The 2-slide Deck and Summary Anti-patterns

Anti-Patterns to Avoid

One-Page Anti-Patterns

    1.
    Useless summarizations
    2.
    Framing progress incorrectly
    3.
    Vague and high-level statements
    4.
    30 day plans with no details
    5.
    Going over 1 page
    6.
    Leaving out significant insights
    7.
    Too many links
    8.
    Hiding behind links

Two-Slide Deck Anti-Patterns

    1.
    Lots of text
    2.
    Laundry lists without prioritization
    3.
    “Keep doing WSPro” as a plan
_____________________________________________________________________

Details and Examples

1 Page Summary Anti Patterns:

1. Useless summarizations

Poor Example: “First I enforced the quality bar, then I did a deep dive which set me up perfectly for my R&R. I saw how all the frameworks fit together.”
This does not add any value because we designed the program for all managers to do this. This can apply to every manager in the program and demonstrates nothing about your management.
Instead, you need to focus on specific insights you gathered from the frameworks and then the decision you made.

2. Framing progress incorrectly

Managers have talked about their goal in the context of increasing the average quality or productivity of the team. This is not the goal of Manager RemoteCamp.
You should talk about progress in terms of how many ICs have now reached the top performer’s level of quality and productivity.

3. Vague and high level statements

Saying things like: “I coached my ICs.”, “I removed the roadblocks”, “I coached my ICs to be more focused” indicates a lack of real insights.
Since you have spent 4 weeks close to the work, you need to pinpoint the specific insights which are unique to your team.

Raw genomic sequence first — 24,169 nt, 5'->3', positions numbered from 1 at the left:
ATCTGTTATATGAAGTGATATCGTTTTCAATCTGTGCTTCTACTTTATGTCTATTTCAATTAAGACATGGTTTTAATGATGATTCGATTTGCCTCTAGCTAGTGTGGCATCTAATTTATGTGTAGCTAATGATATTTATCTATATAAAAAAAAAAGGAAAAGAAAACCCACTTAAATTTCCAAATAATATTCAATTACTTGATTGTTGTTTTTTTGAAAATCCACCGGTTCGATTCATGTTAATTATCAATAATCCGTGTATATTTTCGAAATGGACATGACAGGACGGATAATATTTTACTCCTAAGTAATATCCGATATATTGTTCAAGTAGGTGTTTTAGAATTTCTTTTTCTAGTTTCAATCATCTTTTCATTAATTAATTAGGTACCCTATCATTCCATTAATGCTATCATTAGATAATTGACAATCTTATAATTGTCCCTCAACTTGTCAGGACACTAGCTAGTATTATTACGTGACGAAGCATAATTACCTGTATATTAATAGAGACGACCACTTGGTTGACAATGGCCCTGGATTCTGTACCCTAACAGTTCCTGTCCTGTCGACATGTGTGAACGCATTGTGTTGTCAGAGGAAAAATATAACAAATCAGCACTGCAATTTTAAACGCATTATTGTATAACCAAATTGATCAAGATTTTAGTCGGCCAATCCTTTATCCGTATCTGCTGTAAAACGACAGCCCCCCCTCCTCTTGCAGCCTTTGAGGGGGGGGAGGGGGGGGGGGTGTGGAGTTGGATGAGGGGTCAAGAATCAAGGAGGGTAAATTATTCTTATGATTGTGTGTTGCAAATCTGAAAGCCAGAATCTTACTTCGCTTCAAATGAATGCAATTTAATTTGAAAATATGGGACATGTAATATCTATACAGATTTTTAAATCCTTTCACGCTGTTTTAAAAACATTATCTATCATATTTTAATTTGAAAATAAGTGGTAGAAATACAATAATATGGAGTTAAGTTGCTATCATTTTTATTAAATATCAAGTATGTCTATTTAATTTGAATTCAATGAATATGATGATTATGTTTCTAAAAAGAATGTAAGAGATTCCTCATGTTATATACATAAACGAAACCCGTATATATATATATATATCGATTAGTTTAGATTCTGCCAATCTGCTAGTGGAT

4. 30 day plans with no details

Throwing in a short sentence with a link to your 30 day plan is not a real 30 day plan. If you have not hit your goal, you need to concisely summarize the important elements of your 30 day plan to hit your goal in the last paragraph.

5. Going over 1 page

1 page means 1 page. This includes the table. If you can’t get everything on one page, ask your coach for help on how to be more concise.

6. Leaving out significant insights

After reading your 1 page summary, evaluators need to know the most significant insights from the past 4 weeks.
If someone reads your summary and thinks you produced weak insights, you either failed to include them or don’t have deep insights.
If you need your reader to navigate to other pages to get the picture, you have not made your point. Links should be there as an occasional reference to more data.
Sometimes managers will put 100% of the important insights and decisions into a link and then expect their audience to click through to find what they’re looking for.
Don’t do this. Instead, concisely provide important decisions and provide links if there are additional details the reader may be interested in.
Poor Example: “Link to 30-day plan.”
Coaching: Summarize your 30 day plan in one sentence and then provide a link for reference

2 Slide Deck Anti Patterns:

1. Lots of text

We can tell in half a second if a 2 slide deck is bad just by looking at how much text is there. Managers need to be concise.
In a recent example, a manager had 7 bullet points which could have been consolidated into 2 without losing any meaning.

2. Laundry lists without prioritization

Often managers are putting together a laundry list of insights. This highlights an inability to prioritize. Instead of a laundry list, we want to see the core decision you are focusing on for next week.
It’s ok to list the other insights as secondary but you need to focus on the most important decision.

3. “Keep doing WSPro” as a plan

Managers at every level are expected to continually apply WSPro so saying you are going to keep doing CiCs, Gemba Walks, and Rank and Reviews, is not a plan.
Your decisions for next week should be based on the insights you found from doing WSPro the week before.
Last modified 1yr ago